Reifenhäuser Extrusion Systems, a part of the Reifenhauser Group, and Maku AG announced a strategic partnership at the K Show that was held from 19-26 October in Dusseldorf, Germany. The aim of the cooperation is the joint marketing and further development of the automation system designed by maku for coextrusion adapters and slot dies.
The so-called PAM system (precise, autonomous, mechatronic) is available immediately and exclusively as an automation option for new Reifenhäuser dies and adapters, as well as for aftermarket dies across all manufacturers.
PAM enables producers in the field of flat film and sheet production as well as extrusion coating to precisely control the entire hot part (coextrusion adapter and die) via the line’s control panel. This is significantly faster and more accurate than conventional control by hand or expansion bolt automation. It enables faster start-up of good production, higher output with lower energy consumption, and thus significantly improved overall equipment efficiency (OEE). The advantage lies in the use of motorized manual adjustment bolts that replace conventional thermal expansion bolts. Reifenhäuser presented the system for the first time at the K 2022.
Reifenhauser Group’s main booth at K 2022 Photo: PSA
Reifenhäuser Group’s big footprint at K 2022
The Reifenhäuser Group had four stands at K 2022. Under its motto for this year’s K, ‘The Time is Now,’ the extrusion specialists showcased producers of films and nonwovens valuable solutions for the three major topics of the industry – sustainability, digitization, and productivity. At the main Reifenhäuser stand in Hall 17, the company talked about blown film, flat film, nonwoven lines, service, digitalization, and sustainability.
In Hall 11 stand C16, Reifenhäuser presented screws, barrels, and extruders, while at its stand in Hall 1, the company showcased flat dies and coextrusion adapters. The company’s fourth stand was at the Circular Economy Forum where it talked about R-Cycle.
EVO Fusion blown films
In addition to the aforementioned PAM system, the company presented several other solutions at the show. One of the highlights was EVO Fusion, a process that allows the processing of plastic waste into films for applications such as biodegradable or recycled refuse bags, biodegradable fruit and vegetable bags, construction films, and biodegradable mulch films. The technology allows the use and processing of even low-quality input material such as plastic waste without regranulation.
EVO Fusion lines permit direct fluff-to-film production without cost- and energy-intensive regranulation and predrying as well as the inline compounding of bio-materials. The fusion of blown film technology and twin screw technology makes it possible.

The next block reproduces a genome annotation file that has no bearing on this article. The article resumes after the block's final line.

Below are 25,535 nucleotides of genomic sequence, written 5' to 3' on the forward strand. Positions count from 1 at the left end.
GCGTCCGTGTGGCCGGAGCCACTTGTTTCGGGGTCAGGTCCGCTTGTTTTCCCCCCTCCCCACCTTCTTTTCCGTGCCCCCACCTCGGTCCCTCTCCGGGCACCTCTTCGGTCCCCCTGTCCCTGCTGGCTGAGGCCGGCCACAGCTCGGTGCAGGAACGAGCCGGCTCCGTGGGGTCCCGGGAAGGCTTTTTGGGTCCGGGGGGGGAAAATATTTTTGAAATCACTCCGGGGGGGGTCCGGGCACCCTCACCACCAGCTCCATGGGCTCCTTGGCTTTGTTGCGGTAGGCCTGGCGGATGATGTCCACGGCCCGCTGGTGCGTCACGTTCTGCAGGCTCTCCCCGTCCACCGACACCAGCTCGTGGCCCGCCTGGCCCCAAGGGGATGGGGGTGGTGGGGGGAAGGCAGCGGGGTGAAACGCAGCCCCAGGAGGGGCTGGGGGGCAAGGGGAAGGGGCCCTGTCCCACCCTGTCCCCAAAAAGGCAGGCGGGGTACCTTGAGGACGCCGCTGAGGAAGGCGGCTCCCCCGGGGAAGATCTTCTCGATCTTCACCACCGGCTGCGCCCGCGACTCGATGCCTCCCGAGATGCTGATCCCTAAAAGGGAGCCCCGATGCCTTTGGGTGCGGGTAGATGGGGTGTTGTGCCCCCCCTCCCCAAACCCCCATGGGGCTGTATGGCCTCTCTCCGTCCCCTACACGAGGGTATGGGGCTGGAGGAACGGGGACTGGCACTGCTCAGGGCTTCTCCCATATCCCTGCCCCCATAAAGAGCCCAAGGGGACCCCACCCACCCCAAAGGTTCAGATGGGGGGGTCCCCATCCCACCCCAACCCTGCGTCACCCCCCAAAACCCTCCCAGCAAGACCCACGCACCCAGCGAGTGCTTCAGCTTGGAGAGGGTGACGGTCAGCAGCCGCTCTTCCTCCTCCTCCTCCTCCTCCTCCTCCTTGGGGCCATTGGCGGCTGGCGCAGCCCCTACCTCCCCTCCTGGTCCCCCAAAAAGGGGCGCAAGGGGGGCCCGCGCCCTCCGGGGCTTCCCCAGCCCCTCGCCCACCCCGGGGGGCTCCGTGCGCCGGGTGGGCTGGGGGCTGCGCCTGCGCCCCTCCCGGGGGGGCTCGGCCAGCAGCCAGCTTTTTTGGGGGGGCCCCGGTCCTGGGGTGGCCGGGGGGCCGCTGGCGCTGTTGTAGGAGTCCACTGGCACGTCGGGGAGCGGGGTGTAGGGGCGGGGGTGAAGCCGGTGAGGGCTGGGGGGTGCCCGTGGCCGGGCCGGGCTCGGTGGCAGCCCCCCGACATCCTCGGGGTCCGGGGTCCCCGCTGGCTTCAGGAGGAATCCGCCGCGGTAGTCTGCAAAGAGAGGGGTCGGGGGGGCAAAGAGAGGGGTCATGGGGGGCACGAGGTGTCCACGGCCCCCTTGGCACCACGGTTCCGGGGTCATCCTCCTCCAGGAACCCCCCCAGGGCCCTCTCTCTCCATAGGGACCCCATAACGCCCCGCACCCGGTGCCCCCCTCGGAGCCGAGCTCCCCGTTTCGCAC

Using a special twin screw extruder for recyclates, Reifenhauser showed several films with the EVO Fusion blown film line. These included, instance, the PE/PCR/PE 30 micron film using 65% PCR made for trash bags, accepted by the German household waste collection system.
Another of the samples shown was produced on the EVO Fusion blown film line using 65% post-consumer recyclates. This film structure of 50-micron thickness uses PE/PCR/PE for mailing bag film that is also accepted by the German household waste collection system.
Solutions – digital, new recyclable barrier pouches and Ultrathin coating
Reifenhäuser also presented a new digital solution for carbon footprint calculation at K 2022 called ‘The Carbon Footprint Dashboard. This enables film and nonwoven producers to see how the carbon footprint changes in ongoing production and identify how they can reduce their emissions.
Also on display were fully recyclable pouches with barrier effects against oxygen and water vapor that are suitable for food packaging. This solution is a further development of the all-PE mono-pouch already established on the market.
Another highlight was a production process termed Ultrathin Coating, in particular for the sector of medical protective clothing. The process will permit customers to produce particularly lightweight film/nonwoven composites with greater cost efficiency and, as a result, more competitively. It cuts film grammage by 66% while material consumption in the overall composite is reduced by 28%. The company says this process can slashes costs by up to 34% compared to conventional semi-finished products used for personal protective gear.
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